One particularly despicable element of the Joshua Katz saga at Princeton is the reaction of his colleagues. I don’t mean the identity politicians on the faculty such as the endlessly self-dramatizing classics professor Dan-El Padilla Peralta, whose willingness to cancel a politically incorrect correct character such as Katz is avid.
Instead, we have many professors at Princeton who are certainly liberal Democrats but a bit uncomfortable with the expulsion of anyone because of a disagreeable opinion he holds. They don’t like cancellations; their liberalism (in principle) is against it. Some of them, in fact, were friends of Katz before the case blew up. And yet, those friends disappeared as soon as the odor of pariah stuck to him. (See the testimonies of Katz’s mother-in-law and wife.) They avoided him, cut him off, acting with all the collective shunning of a Puritan community in the 17th century. A bare handful of Princeton professors took up his cause as a blatant infringement of academic freedom.
As for the rest of our proudly liberal scholars who pledge ever to “speak truth to power” and protect the underdog and the dissident, they stayed silent as church mice. It hurt Katz, who’d been at Princeton for a long time. He had shared experiences and duties and dinners with a lot of them. But that didn’t factor, not after he’d written the Quillette piece. Everything had to change. He’d pushed back too hard, and one doesn’t do that in the 21st century.
It is, indeed, a national issue. The question applies more widely than the Katz case. It rises up every time we see college leaders cooperate with woke activists in their push for wholly illiberal practices such as segregated graduation ceremonies. It is rare to go a week these days without seeing one more curtailment of the range of permissible belief, and intimidation of those who stray. Why do campus liberals ride so briskly the identity politics waves beating against the individual freedoms academics have long enjoyed?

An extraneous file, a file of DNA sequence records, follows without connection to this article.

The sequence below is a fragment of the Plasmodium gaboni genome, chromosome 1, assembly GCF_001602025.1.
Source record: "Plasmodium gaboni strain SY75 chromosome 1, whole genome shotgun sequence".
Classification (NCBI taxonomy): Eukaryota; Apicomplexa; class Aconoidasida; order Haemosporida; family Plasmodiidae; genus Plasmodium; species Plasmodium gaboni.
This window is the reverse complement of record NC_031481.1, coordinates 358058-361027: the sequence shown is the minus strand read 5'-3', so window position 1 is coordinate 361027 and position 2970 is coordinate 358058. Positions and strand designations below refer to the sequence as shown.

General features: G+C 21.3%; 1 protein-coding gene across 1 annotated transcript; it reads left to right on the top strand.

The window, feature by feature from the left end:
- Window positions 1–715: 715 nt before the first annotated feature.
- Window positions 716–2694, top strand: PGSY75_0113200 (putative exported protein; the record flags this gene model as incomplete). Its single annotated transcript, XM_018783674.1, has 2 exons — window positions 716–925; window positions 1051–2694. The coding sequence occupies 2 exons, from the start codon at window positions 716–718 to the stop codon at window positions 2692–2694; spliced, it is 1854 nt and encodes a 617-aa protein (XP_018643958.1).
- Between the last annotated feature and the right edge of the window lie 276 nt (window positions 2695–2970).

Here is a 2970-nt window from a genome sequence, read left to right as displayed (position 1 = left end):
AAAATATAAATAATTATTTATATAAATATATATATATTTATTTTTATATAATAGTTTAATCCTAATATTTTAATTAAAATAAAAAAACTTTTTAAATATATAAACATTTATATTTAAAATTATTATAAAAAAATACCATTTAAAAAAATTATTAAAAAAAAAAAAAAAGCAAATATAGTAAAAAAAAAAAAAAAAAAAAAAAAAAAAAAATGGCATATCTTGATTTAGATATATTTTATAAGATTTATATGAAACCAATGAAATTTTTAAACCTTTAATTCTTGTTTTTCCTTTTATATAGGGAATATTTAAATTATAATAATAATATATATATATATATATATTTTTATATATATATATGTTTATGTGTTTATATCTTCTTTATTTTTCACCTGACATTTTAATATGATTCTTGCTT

It’s a puzzling question—but only to people who haven’t undergone the long, long training by which elite professors landed in the enviable posts that they occupy. When we look at the 45-year-old scholar-teacher with two books and eight articles on his curriculum vitae, a teaching award and two grants, we focus on the achievement, the distinction. The individual comes off as a mighty impressive thinker and researcher. But we overlook something else, something that de-individualizes him but is nonetheless central to his character.
It has to do with what happened to our professors many years earlier and has been repeated off and on ever since. The reality is this: at every crucial stage of his career from his time as an undergraduate forward, our professor has moved ahead, prospered and shined, because of what others have said of him. The high grades he got as a junior and senior, admission to a top graduate program, acceptance of his thesis, a job offer, publication of his manuscript as a book, tenure review, and onward . . . they depended on the judgment of others.
In the tenure review, for instance, his existing scholarship and research were sent out to six experts in the subfield who read the work and composed letters of evaluation that made for success or failure. It was the opinion of senior figures that determined just how good he was. What he actually accomplished on his own was only one step in his advancement.